In search of gorillas in the Ugandan rainforest

4 November 2016 News

A new programme allows visitors to spend hours alongside the animals in the Bwindi Impenetrable Forest

It normally takes four or five hours at most to locate a family of gorillas in the glistening, livid-green mountain rainforests of western Uganda. For me, it took 32 years.

As a student, back in 1984, I found myself hitchhiking through the then troubled central African country when I heard tell of a man expert at tracking the rare and elusive mountain gorillas. There were probably no more than 400 in existence, secreted in the virtually impenetrable jungles that traverse the volcano-ridged landscape along the borders between Uganda, Rwanda and what is now the Democratic Republic of Congo.

I had somehow located this pioneer of gorilla tracking, mainly by word of mouth, and he had agreed to the expedition. His name slipped my memory years ago. I stayed in his hut one night and early the next morning we set off, at blistering pace, together with an assistant carrying a rickety old rifle. After several hours we entered the undergrowth, the guide hacking a path with his machete.

Inside the forest tangle, we followed as he looked intently for clues. He would stop abruptly to sniff the air, scan the ground and scour the canopied treetops. Occasionally, his eyes would twinkle. He would look at me intently and whisper “gorilla droppings” or “gorilla nest” and we would plunge into the foliage with renewed urgency. After an entire day of slithering and slogging up and down the mountainside, hopes raised and then dashed and raised again, our guide intoned the dreadful words, “No gorilla today.” We slumped off home.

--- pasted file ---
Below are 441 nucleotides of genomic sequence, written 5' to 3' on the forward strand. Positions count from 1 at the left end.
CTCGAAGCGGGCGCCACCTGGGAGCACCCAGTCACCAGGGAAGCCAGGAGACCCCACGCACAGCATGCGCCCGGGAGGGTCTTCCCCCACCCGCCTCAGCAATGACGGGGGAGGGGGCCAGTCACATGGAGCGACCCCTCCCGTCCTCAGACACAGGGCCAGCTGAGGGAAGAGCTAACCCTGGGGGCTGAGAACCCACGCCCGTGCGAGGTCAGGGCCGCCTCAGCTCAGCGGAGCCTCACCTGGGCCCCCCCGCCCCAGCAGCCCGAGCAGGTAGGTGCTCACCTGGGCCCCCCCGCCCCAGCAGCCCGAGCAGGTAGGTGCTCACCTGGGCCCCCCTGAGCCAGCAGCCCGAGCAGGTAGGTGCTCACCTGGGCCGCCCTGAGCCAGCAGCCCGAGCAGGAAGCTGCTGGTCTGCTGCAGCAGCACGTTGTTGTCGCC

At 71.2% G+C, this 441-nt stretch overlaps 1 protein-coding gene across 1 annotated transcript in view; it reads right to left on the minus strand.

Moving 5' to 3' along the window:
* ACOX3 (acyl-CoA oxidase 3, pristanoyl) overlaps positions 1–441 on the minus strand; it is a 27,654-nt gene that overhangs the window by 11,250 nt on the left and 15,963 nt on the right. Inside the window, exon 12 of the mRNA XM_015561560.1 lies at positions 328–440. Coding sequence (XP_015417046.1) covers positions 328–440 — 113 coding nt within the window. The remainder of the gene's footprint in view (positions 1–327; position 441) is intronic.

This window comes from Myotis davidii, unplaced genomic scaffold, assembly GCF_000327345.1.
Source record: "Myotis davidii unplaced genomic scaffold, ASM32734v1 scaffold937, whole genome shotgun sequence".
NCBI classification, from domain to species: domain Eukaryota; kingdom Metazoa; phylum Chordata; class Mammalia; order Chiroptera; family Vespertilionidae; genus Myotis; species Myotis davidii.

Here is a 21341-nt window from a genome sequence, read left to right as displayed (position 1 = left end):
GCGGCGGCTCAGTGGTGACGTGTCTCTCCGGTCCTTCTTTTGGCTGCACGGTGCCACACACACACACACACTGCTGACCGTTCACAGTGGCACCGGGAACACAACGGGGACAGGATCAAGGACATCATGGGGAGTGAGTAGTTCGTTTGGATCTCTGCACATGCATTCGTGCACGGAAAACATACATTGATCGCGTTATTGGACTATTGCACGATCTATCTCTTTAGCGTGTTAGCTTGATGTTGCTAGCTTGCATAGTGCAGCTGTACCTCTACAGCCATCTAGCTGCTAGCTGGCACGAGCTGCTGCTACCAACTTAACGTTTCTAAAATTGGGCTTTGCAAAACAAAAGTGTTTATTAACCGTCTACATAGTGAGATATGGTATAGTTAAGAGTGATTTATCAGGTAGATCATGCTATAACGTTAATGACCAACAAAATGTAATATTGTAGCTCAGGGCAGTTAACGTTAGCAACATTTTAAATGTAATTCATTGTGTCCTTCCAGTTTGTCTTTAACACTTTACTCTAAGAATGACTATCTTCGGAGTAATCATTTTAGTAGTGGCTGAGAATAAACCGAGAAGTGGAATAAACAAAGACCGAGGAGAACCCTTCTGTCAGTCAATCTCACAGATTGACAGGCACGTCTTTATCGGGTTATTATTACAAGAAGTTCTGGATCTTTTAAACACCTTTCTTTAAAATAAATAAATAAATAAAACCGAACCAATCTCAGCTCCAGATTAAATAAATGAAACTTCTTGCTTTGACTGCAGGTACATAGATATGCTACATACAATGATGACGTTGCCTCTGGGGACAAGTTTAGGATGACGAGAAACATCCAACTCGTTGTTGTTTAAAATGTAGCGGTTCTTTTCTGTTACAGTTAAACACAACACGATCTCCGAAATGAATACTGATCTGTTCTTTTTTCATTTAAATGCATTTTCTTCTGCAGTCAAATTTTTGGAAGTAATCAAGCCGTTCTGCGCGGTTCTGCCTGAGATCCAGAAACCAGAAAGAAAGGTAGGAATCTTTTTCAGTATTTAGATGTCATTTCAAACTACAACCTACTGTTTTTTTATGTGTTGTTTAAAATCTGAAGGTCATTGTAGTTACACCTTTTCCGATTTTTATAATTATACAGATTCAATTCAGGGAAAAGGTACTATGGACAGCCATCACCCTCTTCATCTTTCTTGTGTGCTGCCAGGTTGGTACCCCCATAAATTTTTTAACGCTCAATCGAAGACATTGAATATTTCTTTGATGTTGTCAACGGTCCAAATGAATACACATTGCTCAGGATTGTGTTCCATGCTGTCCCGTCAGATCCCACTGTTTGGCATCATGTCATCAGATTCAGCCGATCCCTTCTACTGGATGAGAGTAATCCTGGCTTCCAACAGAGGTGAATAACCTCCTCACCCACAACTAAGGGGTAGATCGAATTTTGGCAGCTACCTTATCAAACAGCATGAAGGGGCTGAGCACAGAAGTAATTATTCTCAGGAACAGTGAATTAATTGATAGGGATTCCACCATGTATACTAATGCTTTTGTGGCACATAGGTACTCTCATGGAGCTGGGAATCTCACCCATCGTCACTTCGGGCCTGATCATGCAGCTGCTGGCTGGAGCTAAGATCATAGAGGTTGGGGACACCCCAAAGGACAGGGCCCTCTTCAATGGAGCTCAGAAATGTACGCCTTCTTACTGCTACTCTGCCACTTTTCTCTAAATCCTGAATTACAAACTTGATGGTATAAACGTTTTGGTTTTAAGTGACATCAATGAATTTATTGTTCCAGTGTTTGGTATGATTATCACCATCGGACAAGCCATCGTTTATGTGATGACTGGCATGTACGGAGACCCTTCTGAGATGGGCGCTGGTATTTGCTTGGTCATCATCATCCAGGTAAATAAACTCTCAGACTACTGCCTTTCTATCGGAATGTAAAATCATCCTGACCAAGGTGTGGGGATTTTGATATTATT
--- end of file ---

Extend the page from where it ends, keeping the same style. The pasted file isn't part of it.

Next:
The experience, exhilarating if ultimately disappointing, was to form the material for my first newspaper article, a modest personal triumph that launched my life in journalism. I revealed at the article’s conclusion that, judging by the tracker’s guest book, his success rate was less than good. Guest after guest reported they had been unlucky. The article was entitled “Gorilla Tomorrow.”

Thirty-two years later, I am back in Uganda to finish what I started.

We use cookies to improve your experience of our website. More info.

By using you agree to our use of cookies.